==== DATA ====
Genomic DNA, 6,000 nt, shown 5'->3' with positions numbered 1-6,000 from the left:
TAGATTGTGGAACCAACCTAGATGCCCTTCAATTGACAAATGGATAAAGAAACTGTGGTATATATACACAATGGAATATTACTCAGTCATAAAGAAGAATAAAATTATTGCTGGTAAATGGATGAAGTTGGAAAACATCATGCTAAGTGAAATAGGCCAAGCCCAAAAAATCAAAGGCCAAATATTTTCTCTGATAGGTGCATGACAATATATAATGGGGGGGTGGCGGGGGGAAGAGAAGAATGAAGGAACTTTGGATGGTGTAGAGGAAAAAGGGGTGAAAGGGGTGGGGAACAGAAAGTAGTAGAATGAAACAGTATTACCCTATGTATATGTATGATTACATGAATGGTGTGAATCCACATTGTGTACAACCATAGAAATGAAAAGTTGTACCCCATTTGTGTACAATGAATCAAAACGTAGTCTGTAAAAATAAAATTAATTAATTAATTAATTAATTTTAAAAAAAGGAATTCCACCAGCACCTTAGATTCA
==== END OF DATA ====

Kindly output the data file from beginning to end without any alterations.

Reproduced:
Genomic DNA, 6,000 nt, shown 5'->3' with positions numbered 1-6,000 from the left:
TAGATTGTGGAACCAACCTAGATGCCCTTCAATTGACAAATGGATAAAGAAACTGTGGTATATATACACAATGGAATATTACTCAGTCATAAAGAAGAATAAAATTATTGCTGGTAAATGGATGAAGTTGGAAAACATCATGCTAAGTGAAATAGGCCAAGCCCAAAAAATCAAAGGCCAAATATTTTCTCTGATAGGTGCATGACAATATATAATGGGGGGGTGGCGGGGGGAAGAGAAGAATGAAGGAACTTTGGATGGTGTAGAGGAAAAAGGGGTGAAAGGGGTGGGGAACAGAAAGTAGTAGAATGAAACAGTATTACCCTATGTATATGTATGATTACATGAATGGTGTGAATCCACATTGTGTACAACCATAGAAATGAAAAGTTGTACCCCATTTGTGTACAATGAATCAAAACGTAGTCTGTAAAAATAAAATTAATTAATTAATTAATTAATTTTAAAAAAAGGAATTCCACCAGCACCTTAGATTCA